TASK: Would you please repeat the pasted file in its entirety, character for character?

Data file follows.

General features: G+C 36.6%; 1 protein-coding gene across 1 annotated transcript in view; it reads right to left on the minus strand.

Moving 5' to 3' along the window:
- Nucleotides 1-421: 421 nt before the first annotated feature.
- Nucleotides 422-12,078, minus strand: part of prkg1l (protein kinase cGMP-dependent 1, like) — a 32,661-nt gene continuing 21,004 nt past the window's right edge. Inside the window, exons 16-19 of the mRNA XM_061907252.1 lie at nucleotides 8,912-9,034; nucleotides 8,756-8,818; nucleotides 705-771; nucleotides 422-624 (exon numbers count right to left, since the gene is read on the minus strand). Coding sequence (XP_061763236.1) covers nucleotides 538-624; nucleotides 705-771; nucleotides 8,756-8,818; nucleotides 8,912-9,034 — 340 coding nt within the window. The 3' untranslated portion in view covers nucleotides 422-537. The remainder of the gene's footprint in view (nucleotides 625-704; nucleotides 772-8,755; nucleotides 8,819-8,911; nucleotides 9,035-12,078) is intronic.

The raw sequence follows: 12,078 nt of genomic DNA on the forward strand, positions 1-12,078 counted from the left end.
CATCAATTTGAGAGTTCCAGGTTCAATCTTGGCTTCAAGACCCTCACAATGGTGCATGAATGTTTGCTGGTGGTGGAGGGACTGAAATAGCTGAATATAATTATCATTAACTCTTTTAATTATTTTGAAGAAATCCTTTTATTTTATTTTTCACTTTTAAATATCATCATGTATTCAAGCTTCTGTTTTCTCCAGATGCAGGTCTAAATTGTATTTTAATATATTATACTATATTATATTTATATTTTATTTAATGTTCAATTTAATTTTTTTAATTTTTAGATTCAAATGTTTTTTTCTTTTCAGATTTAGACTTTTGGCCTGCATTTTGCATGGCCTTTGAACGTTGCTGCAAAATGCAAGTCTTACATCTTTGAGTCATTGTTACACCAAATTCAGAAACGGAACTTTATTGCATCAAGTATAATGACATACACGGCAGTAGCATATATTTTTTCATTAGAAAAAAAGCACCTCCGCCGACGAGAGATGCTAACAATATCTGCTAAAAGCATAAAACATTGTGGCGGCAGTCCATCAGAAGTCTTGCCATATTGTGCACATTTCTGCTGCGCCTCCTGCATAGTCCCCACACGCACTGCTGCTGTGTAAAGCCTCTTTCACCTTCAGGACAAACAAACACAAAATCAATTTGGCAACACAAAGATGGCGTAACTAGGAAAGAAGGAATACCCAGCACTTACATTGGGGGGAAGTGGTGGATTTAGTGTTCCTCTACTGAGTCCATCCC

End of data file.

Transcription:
General features: G+C 36.6%; 1 protein-coding gene across 1 annotated transcript in view; it reads right to left on the minus strand.

Moving 5' to 3' along the window:
- Nucleotides 1-421: 421 nt before the first annotated feature.
- Nucleotides 422-12,078, minus strand: part of prkg1l (protein kinase cGMP-dependent 1, like) — a 32,661-nt gene continuing 21,004 nt past the window's right edge. Inside the window, exons 16-19 of the mRNA XM_061907252.1 lie at nucleotides 8,912-9,034; nucleotides 8,756-8,818; nucleotides 705-771; nucleotides 422-624 (exon numbers count right to left, since the gene is read on the minus strand). Coding sequence (XP_061763236.1) covers nucleotides 538-624; nucleotides 705-771; nucleotides 8,756-8,818; nucleotides 8,912-9,034 — 340 coding nt within the window. The 3' untranslated portion in view covers nucleotides 422-537. The remainder of the gene's footprint in view (nucleotides 625-704; nucleotides 772-8,755; nucleotides 8,819-8,911; nucleotides 9,035-12,078) is intronic.

The raw sequence follows: 12,078 nt of genomic DNA on the forward strand, positions 1-12,078 counted from the left end.
CATCAATTTGAGAGTTCCAGGTTCAATCTTGGCTTCAAGACCCTCACAATGGTGCATGAATGTTTGCTGGTGGTGGAGGGACTGAAATAGCTGAATATAATTATCATTAACTCTTTTAATTATTTTGAAGAAATCCTTTTATTTTATTTTTCACTTTTAAATATCATCATGTATTCAAGCTTCTGTTTTCTCCAGATGCAGGTCTAAATTGTATTTTAATATATTATACTATATTATATTTATATTTTATTTAATGTTCAATTTAATTTTTTTAATTTTTAGATTCAAATGTTTTTTTCTTTTCAGATTTAGACTTTTGGCCTGCATTTTGCATGGCCTTTGAACGTTGCTGCAAAATGCAAGTCTTACATCTTTGAGTCATTGTTACACCAAATTCAGAAACGGAACTTTATTGCATCAAGTATAATGACATACACGGCAGTAGCATATATTTTTTCATTAGAAAAAAAGCACCTCCGCCGACGAGAGATGCTAACAATATCTGCTAAAAGCATAAAACATTGTGGCGGCAGTCCATCAGAAGTCTTGCCATATTGTGCACATTTCTGCTGCGCCTCCTGCATAGTCCCCACACGCACTGCTGCTGTGTAAAGCCTCTTTCACCTTCAGGACAAACAAACACAAAATCAATTTGGCAACACAAAGATGGCGTAACTAGGAAAGAAGGAATACCCAGCACTTACATTGGGGGGAAGTGGTGGATTTAGTGTTCCTCTACTGAGTCCATCCC